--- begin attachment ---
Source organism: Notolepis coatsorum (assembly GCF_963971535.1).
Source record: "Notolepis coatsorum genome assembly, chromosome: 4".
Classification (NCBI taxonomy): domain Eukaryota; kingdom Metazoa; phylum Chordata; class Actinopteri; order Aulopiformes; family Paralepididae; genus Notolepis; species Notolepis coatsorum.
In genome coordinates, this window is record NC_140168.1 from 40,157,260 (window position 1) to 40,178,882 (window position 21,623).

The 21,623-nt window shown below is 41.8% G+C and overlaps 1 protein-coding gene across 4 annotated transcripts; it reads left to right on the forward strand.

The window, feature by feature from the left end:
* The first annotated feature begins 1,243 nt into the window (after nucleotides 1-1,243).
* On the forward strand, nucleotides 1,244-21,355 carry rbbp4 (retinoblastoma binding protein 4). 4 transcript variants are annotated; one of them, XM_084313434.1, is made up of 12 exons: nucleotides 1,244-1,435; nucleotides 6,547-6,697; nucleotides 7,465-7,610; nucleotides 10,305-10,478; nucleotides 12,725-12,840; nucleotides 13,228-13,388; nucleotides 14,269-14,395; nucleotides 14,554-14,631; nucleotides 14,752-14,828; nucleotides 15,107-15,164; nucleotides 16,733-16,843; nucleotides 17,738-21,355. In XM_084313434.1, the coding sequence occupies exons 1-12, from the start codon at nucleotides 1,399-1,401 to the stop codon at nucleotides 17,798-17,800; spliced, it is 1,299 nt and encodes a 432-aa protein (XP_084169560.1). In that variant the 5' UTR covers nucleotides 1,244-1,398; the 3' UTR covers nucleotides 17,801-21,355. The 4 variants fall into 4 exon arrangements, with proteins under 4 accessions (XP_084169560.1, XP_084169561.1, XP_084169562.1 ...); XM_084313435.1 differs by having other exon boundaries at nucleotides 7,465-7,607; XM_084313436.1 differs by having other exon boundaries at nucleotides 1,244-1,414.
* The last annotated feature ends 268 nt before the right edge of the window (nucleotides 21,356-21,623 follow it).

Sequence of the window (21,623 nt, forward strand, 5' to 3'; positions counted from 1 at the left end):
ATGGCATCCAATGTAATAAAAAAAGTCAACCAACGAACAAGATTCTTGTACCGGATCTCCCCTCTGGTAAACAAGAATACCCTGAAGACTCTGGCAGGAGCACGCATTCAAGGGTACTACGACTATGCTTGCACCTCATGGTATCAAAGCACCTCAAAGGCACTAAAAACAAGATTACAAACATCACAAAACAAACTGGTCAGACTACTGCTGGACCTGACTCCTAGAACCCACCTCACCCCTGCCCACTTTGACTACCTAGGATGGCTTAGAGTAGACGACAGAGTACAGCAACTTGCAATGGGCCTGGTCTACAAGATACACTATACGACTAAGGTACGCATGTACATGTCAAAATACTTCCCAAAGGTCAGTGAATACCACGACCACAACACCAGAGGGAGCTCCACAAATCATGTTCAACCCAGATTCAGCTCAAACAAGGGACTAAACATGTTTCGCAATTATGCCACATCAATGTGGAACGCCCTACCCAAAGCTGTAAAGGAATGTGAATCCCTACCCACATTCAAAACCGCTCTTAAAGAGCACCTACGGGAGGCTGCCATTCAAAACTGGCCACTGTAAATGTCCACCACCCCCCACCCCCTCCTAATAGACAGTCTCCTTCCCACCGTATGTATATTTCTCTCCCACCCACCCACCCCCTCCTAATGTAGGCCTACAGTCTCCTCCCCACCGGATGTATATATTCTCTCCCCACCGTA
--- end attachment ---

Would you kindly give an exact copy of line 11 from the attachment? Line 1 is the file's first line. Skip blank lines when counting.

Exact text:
ATGGCATCCAATGTAATAAAAAAAGTCAACCAACGAACAAGATTCTTGTACCGGATCTCCCCTCTGGTAAACAAGAATACCCTGAAGACTCTGGCAGGAGCACGCATTCAAGGGTACTACGACTATGCTTGCACCTCATGGTATCAAAGCACCTCAAAGGCACTAAAAACAAGATTACAAACATCACAAAACAAACTGGTCAGACTACTGCTGGACCTGACTCCTAGAACCCACCTCACCCCTGCCCACTTTGACTACCTAGGATGGCTTAGAGTAGACGACAGAGTACAGCAACTTGCAATGGGCCTGGTCTACAAGATACACTATACGACTAAGGTACGCATGTACATGTCAAAATACTTCCCAAAGGTCAGTGAATACCACGACCACAACACCAGAGGGAGCTCCACAAATCATGTTCAACCCAGATTCAGCTCAAACAAGGGACTAAACATGTTTCGCAATTATGCCACATCAATGTGGAACGCCCTACCCAAAGCTGTAAAGGAATGTGAATCCCTACCCACATTCAAAACCGCTCTTAAAGAGCACCTACGGGAGGCTGCCATTCAAAACTGGCCACTGTAAATGTCCACCACCCCCCACCCCCTCCTAATAGACAGTCTCCTTCCCACCGTATGTATATTTCTCTCCCACCCACCCACCCCCTCCTAATGTAGGCCTACAGTCTCCTCCCCACCGGATGTATATATTCTCTCCCCACCGTA